Quick response in crowded places

July 03, 2006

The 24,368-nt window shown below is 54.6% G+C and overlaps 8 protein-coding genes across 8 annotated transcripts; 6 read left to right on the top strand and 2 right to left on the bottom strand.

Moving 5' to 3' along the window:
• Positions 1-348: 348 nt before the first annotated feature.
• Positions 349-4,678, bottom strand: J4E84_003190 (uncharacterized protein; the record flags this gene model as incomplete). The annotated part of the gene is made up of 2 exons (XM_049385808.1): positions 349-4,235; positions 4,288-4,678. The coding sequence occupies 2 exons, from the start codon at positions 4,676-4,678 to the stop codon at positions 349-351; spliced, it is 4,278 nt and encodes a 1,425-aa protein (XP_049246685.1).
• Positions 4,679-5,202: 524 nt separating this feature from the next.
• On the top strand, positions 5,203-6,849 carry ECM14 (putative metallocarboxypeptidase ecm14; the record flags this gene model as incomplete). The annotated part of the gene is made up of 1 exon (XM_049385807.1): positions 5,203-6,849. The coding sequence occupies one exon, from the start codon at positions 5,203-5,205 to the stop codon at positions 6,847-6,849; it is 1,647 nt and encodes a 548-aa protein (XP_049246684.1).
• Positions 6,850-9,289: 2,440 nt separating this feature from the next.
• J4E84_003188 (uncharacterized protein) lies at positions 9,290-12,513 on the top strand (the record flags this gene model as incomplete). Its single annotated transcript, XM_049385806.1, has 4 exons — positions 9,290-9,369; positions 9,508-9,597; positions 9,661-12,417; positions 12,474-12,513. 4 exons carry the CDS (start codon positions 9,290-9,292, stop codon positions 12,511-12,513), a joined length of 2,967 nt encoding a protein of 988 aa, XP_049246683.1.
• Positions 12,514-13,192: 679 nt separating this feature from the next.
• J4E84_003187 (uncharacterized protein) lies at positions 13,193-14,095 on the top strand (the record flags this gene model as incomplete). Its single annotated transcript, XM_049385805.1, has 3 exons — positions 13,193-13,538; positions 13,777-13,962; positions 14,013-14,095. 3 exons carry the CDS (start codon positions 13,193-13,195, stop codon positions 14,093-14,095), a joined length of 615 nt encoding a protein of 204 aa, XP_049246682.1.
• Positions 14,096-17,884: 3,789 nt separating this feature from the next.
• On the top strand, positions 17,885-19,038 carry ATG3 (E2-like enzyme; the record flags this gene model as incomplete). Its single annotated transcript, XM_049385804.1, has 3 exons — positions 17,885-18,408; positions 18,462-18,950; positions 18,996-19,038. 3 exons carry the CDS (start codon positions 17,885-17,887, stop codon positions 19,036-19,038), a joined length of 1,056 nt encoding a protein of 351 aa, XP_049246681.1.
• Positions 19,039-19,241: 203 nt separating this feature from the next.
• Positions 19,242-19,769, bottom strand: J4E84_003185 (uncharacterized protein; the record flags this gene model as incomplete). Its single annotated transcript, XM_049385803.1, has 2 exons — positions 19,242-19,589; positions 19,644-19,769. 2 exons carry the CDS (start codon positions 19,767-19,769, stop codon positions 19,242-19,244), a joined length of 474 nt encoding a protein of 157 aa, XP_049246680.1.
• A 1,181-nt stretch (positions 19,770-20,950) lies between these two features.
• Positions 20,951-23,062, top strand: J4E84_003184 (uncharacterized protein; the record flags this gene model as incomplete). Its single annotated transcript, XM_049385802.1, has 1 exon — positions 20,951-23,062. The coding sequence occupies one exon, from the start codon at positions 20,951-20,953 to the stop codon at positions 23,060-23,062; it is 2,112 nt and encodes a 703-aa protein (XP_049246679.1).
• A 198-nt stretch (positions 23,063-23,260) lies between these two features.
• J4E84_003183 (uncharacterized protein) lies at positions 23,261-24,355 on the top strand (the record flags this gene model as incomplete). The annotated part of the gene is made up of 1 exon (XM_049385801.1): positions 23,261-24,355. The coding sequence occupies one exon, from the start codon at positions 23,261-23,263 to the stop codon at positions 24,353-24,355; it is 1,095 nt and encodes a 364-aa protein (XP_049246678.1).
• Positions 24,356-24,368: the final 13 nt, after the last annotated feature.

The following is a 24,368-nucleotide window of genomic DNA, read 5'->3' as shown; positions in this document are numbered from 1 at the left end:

As thousands make their way downtown for the annual Fourth of July fireworks display, the public can be assured that if a medical need arises, a team of paramedics can navigate the crowds and the closed streets to be at their side in a matter of minutes. New Hanover Regional Emergency Medical Services began its Bicycle Emergency Response Team, or BERT, about 10 years ago, specifically to respond in crowded situations where vehicles are not able to go. The bicycle team is made up of specially trained paramedics equipped to handle anything from basic cuts and scrapes to advanced life support and cardiac arrest, said BERT Coordinator Rick O’Donnell. “When roads are blocked off and the public is gathered for events, we’re able to respond and get to our patients so much faster,” he said. In fact, exactly a year ago today, a woman collapsed in cardiac arrest at the fireworks display. The bike team was there within a minute or two, successfully resuscitated her and got her transported to the Emergency Department of New Hanover Regional Medical Center. Without the bike team, an ambulance would have tried to park as close as possible, most likely still a few blocks away from the patient. Its crew would have loaded gear on a stretcher and walked through the crowd to find the patient, loaded the patient, then walked back the few blocks to the waiting ambulance. “With these guys,” said O’Donnell, “they’re able to work their way through the crowd much quicker. They will cut a 10- to 12-minute response time down to a minute or two.” An added advantage is the public interaction that comes with being closer to the crowds instead of separated by a vehicle. O’Donnell said time has proven that people are more comfortable approaching a person in uniform on a bicycle giving the paramedics an opportunity to talk, to interact, and to help educate the public on what they do. “It’s proven to be as important as the medical care we’re providing there,” he said. “It’s one of the few times we really have a chance to meet and talk to the community when it’s not an emergency.” As part of that interaction, however, paramedics are constantly on the alert for someone who may need help and will check on many people throughout the event who appear to be overheating, uncomfortable or showing signs of illness or pain.